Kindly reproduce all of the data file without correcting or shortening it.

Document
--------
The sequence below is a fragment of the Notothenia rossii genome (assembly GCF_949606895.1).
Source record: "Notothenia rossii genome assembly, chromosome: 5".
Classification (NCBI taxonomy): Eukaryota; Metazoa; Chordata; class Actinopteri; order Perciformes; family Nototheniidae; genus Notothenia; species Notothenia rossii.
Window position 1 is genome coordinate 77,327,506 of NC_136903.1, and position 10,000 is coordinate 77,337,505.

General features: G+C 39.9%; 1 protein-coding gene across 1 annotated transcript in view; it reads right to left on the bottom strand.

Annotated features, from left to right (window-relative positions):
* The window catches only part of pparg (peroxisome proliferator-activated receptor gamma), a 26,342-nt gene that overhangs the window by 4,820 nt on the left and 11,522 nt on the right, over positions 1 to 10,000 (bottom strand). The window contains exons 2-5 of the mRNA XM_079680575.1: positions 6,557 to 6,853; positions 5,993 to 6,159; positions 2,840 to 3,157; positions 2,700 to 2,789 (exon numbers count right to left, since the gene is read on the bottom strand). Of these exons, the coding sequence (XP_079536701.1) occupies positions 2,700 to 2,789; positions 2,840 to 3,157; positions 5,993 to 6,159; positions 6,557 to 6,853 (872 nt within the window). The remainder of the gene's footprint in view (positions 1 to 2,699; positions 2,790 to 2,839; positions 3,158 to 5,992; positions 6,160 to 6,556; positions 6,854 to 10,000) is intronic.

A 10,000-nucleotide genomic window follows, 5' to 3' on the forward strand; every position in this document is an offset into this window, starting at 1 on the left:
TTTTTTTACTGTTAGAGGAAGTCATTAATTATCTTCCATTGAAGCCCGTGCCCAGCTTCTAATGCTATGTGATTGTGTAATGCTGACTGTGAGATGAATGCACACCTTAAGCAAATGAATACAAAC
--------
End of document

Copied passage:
The sequence below is a fragment of the Notothenia rossii genome (assembly GCF_949606895.1).
Source record: "Notothenia rossii genome assembly, chromosome: 5".
Classification (NCBI taxonomy): Eukaryota; Metazoa; Chordata; class Actinopteri; order Perciformes; family Nototheniidae; genus Notothenia; species Notothenia rossii.
Window position 1 is genome coordinate 77,327,506 of NC_136903.1, and position 10,000 is coordinate 77,337,505.

General features: G+C 39.9%; 1 protein-coding gene across 1 annotated transcript in view; it reads right to left on the bottom strand.

Annotated features, from left to right (window-relative positions):
* The window catches only part of pparg (peroxisome proliferator-activated receptor gamma), a 26,342-nt gene that overhangs the window by 4,820 nt on the left and 11,522 nt on the right, over positions 1 to 10,000 (bottom strand). The window contains exons 2-5 of the mRNA XM_079680575.1: positions 6,557 to 6,853; positions 5,993 to 6,159; positions 2,840 to 3,157; positions 2,700 to 2,789 (exon numbers count right to left, since the gene is read on the bottom strand). Of these exons, the coding sequence (XP_079536701.1) occupies positions 2,700 to 2,789; positions 2,840 to 3,157; positions 5,993 to 6,159; positions 6,557 to 6,853 (872 nt within the window). The remainder of the gene's footprint in view (positions 1 to 2,699; positions 2,790 to 2,839; positions 3,158 to 5,992; positions 6,160 to 6,556; positions 6,854 to 10,000) is intronic.

A 10,000-nucleotide genomic window follows, 5' to 3' on the forward strand; every position in this document is an offset into this window, starting at 1 on the left:
TTTTTTTACTGTTAGAGGAAGTCATTAATTATCTTCCATTGAAGCCCGTGCCCAGCTTCTAATGCTATGTGATTGTGTAATGCTGACTGTGAGATGAATGCACACCTTAAGCAAATGAATACAAAC